Having used buprenorphine, in our outpatient clinic for ten years, we have gone from the “opiate maintenance program” to being in sync with programs like Hazelden and Betty Ford Center. If they can review studies and decide that evidence trumps bias, than so can the other groups. We can’t give up, too many people are dying behind the ignorance of so many that should know so much more, based on their licensure and status in the addiction treatment field.
    When attorneys start filing wrongful death claims against addiction providers who refuse to offer MAT as an alternative, to opiate dependent patients and their families, than you will begin to see their attitudes change very quickly. That day is coming.


  9. Posted by razorx on September 22, 2015 at 4:41 pm

    Thank you Rocky,Java and Dr B. . My feels exactly. ..raz..


  10. Posted by Joe L. on September 23, 2015 at 7:02 am

    I confront these attitudes frequently as I have decided to be more open about being on Methadone treatment. I felt it was my duty to educate. In the beginning, when asked where I was off to so early each morning, I jokingly would reply that I’m: “Off to the Methadone clinic to suck down jungle juice with the other dirtbags.” When I realized I was the only one who found this amusing and it was what others really thought I stopped making that particular comment. When I tell someone new about my treatment, often I’m asked when I’m going to get off. I have no plans to. Eventually yes, but it’s working well for me now, I’m employed, rent a nice home, have healthy hobbies, etc. and stopping now just doesn’t make sense. I’m investigating Ibogane possibly, down the road. Others are genuinely curious, ask what Methadone effects are like. For me, it’s like I never did anything in the first place. It’s just something I have to do every morning like brushing my teeth. The ignorance I encounter here, in Seattle is surprising to me as in many other ways it’s such a progressive, educated population. Having recently read “Chasing the Scream” & “In the realm of hungry Ghosts”, “Opium Fiend”, & “On the Move: A Life” I realize decriminalization and regulation are the only solutions to the societal woes of addiction & the war on drugs, and the only way that is ever going to happen is if people from all walks of life and political affiliations are educated and shown the real evidence based proof of these solutions, stop treating addicts like criminals and learn the real results of the existing harm reduction infrastructure and simply build upon it. Dr, You and others as enlightened are the only hope for the future. I shudder to think if that arrogant real estate developer winds up in the white house what could happen to MAT, the legalization initiative, and common sense in general.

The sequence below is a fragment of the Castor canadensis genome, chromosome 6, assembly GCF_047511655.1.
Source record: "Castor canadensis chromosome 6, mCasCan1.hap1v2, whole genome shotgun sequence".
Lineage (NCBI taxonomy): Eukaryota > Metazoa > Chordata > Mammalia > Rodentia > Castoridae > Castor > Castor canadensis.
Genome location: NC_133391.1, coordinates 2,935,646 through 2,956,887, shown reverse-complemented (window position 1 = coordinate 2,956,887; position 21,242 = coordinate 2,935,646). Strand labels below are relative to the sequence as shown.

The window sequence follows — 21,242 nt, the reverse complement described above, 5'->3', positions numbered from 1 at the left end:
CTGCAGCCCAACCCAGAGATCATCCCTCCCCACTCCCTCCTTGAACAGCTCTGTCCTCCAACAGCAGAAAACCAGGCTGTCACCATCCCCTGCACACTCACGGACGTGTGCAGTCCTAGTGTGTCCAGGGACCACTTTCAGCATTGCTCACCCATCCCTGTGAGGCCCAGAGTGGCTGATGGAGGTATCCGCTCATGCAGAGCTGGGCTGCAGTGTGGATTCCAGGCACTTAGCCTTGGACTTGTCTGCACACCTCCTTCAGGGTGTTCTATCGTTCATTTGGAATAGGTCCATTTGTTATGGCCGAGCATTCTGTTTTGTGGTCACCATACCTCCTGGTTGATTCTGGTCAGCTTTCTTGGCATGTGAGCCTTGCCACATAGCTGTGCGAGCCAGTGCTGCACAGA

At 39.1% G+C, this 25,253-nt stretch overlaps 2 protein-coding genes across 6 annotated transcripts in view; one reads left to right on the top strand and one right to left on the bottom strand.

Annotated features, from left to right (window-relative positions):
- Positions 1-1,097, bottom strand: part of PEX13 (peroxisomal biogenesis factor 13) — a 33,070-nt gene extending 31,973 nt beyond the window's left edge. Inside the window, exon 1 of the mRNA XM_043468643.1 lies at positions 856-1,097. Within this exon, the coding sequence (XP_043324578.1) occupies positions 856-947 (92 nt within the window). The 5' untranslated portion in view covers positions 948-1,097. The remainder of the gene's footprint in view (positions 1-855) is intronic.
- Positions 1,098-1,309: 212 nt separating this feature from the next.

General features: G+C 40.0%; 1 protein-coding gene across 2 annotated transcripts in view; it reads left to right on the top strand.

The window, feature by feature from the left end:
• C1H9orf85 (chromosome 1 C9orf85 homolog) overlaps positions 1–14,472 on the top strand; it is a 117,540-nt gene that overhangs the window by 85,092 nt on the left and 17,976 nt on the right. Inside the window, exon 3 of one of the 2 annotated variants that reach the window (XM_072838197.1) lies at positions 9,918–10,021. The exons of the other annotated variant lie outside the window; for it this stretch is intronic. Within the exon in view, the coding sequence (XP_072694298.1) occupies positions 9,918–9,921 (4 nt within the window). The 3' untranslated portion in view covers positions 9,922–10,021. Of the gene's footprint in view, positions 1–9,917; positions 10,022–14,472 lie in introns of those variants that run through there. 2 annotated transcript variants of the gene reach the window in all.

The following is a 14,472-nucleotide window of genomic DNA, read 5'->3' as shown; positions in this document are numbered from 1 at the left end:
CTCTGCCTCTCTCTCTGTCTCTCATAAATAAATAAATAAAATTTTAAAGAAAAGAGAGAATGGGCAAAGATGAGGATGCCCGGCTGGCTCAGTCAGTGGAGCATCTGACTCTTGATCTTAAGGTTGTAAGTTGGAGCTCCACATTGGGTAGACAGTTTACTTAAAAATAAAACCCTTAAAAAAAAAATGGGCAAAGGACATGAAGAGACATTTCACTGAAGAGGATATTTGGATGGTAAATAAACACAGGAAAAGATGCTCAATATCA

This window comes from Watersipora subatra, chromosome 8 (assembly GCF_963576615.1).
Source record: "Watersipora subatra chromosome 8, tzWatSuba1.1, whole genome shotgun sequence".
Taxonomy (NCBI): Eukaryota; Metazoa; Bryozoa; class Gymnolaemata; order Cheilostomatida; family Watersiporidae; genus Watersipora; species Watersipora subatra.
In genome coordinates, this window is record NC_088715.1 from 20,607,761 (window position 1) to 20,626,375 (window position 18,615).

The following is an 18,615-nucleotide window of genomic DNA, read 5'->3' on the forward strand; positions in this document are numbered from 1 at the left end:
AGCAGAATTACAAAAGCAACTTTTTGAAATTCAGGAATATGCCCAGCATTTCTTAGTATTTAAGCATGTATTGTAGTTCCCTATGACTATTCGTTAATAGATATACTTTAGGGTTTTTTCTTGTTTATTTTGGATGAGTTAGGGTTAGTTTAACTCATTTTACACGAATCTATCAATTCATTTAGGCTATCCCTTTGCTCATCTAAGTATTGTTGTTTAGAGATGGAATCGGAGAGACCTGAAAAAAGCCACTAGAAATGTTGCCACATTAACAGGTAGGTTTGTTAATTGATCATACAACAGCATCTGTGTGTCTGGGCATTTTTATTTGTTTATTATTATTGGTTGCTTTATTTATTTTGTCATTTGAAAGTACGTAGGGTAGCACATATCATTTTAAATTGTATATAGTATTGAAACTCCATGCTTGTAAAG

• amen to all the above!
      I’ve started responding to others doctors who ask me how long I keep people on methadone with: “For the same amount of time you keep an overweight diabetic on insulin.” That seems to confuse them…what I mean by that is that doctors don’t have any time limit on other medical problems caused by so-called behavioral factors, so why imagine I should have them for opioid addiction?
      I keep reminding myself that science in on our side.


    • Oh, and we must organize and VOTE at every opportunity. That’s the way to make change. In fact, I’d like to see a drive to register voters at every OTP.


  11. Posted by Tom Jenkins on September 28, 2015 at 3:10 pm

    It is disappointing that so many “professionals” are uneducated or refuse to look at the facts. the stigma surrounding the use of medication in the treatment of addiction will set us back in our current struggle to get this epidemic under control. some of these same attitude are perpetuated by our legislature as well and they should take more of a leadership role in discounting these myths. Furthermore, they should lift the unfounded ban on the establishment of additional Opioid Treatment Centers in the state.